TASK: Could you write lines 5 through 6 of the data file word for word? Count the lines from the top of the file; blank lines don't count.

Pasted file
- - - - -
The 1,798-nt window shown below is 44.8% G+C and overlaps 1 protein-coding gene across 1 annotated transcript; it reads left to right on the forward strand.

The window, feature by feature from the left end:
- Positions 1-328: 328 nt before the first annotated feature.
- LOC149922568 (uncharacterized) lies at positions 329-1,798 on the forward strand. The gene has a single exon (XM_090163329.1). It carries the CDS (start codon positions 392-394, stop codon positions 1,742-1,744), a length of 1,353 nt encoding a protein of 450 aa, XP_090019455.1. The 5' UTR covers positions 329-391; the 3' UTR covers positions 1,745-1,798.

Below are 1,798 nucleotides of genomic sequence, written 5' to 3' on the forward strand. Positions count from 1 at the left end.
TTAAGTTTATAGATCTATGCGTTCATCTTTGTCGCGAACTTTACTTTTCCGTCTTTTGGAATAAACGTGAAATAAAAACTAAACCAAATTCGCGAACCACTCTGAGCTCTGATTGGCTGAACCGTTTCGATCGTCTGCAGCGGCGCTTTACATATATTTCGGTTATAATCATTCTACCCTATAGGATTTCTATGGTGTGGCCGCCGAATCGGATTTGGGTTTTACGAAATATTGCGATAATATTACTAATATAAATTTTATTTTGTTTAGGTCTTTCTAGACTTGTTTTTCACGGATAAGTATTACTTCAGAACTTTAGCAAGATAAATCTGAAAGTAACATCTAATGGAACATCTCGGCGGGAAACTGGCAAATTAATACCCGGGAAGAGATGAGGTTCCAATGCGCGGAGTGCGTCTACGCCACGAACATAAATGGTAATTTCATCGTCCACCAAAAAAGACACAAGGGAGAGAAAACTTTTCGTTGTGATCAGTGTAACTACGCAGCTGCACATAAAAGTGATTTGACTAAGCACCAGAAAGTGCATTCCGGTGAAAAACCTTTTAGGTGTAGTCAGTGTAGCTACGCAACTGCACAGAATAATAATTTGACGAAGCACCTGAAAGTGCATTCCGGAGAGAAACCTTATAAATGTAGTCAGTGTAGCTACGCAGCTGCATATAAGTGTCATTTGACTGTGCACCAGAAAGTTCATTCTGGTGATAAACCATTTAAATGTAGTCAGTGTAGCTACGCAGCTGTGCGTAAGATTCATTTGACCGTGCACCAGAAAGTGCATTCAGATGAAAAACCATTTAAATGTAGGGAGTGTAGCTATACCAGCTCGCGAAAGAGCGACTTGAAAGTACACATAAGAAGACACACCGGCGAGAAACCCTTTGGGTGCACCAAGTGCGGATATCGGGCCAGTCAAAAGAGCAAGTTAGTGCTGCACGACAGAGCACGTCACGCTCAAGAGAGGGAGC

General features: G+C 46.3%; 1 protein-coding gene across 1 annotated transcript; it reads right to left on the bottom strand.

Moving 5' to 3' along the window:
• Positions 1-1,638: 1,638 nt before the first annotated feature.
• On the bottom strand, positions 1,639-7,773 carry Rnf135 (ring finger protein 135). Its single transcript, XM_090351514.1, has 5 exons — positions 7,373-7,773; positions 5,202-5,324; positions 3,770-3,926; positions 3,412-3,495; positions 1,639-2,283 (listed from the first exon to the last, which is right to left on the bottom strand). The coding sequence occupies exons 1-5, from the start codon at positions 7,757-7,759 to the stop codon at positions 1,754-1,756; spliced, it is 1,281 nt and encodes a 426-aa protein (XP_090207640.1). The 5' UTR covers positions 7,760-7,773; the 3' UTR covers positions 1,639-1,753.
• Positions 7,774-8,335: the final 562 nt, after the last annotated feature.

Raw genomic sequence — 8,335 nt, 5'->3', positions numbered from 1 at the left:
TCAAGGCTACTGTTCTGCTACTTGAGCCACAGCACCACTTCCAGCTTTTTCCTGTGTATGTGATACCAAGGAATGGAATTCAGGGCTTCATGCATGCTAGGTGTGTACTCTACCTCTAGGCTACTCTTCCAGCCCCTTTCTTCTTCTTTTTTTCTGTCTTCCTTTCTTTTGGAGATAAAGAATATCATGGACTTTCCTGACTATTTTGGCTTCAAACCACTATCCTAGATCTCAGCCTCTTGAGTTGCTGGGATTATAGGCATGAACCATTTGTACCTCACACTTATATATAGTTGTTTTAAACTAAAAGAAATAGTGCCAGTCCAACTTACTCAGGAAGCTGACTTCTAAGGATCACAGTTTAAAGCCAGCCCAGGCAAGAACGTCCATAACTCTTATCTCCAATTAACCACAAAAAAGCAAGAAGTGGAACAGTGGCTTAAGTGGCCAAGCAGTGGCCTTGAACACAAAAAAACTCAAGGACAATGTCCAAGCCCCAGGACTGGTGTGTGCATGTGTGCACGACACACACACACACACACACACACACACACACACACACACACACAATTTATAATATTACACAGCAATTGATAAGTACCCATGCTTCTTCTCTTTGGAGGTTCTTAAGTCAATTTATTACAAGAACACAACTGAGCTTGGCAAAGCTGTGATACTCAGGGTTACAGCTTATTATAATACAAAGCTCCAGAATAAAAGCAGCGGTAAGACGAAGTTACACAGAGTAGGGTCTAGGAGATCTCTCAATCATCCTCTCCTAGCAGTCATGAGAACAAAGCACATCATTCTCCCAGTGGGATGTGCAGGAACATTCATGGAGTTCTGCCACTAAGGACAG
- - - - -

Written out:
Below are 1,798 nucleotides of genomic sequence, written 5' to 3' on the forward strand. Positions count from 1 at the left end.
TTAAGTTTATAGATCTATGCGTTCATCTTTGTCGCGAACTTTACTTTTCCGTCTTTTGGAATAAACGTGAAATAAAAACTAAACCAAATTCGCGAACCACTCTGAGCTCTGATTGGCTGAACCGTTTCGATCGTCTGCAGCGGCGCTTTACATATATTTCGGTTATAATCATTCTACCCTATAGGATTTCTATGGTGTGGCCGCCGAATCGGATTTGGGTTTTACGAAATATTGCGATAATATTACTAATATAAATTTTATTTTGTTTAGGTCTTTCTAGACTTGTTTTTCACGGATAAGTATTACTTCAGAACTTTAGCAAGATAAATCTGAAAGTAACATCTAATGGAACATCTCGGCGGGAAACTGGCAAATTAATACCCGGGAAGAGATGAGGTTCCAATGCGCGGAGTGCGTCTACGCCACGAACATAAATGGTAATTTCATCGTCCACCAAAAAAGACACAAGGGAGAGAAAACTTTTCGTTGTGATCAGTGTAACTACGCAGCTGCACATAAAAGTGATTTGACTAAGCACCAGAAAGTGCATTCCGGTGAAAAACCTTTTAGGTGTAGTCAGTGTAGCTACGCAACTGCACAGAATAATAATTTGACGAAGCACCTGAAAGTGCATTCCGGAGAGAAACCTTATAAATGTAGTCAGTGTAGCTACGCAGCTGCATATAAGTGTCATTTGACTGTGCACCAGAAAGTTCATTCTGGTGATAAACCATTTAAATGTAGTCAGTGTAGCTACGCAGCTGTGCGTAAGATTCATTTGACCGTGCACCAGAAAGTGCATTCAGATGAAAAACCATTTAAATGTAGGGAGTGTAGCTATACCAGCTCGCGAAAGAGCGACTTGAAAGTACACATAAGAAGACACACCGGCGAGAAACCCTTTGGGTGCACCAAGTGCGGATATCGGGCCAGTCAAAAGAGCAAGTTAGTGCTGCACGACAGAGCACGTCACGCTCAAGAGAGGGAGC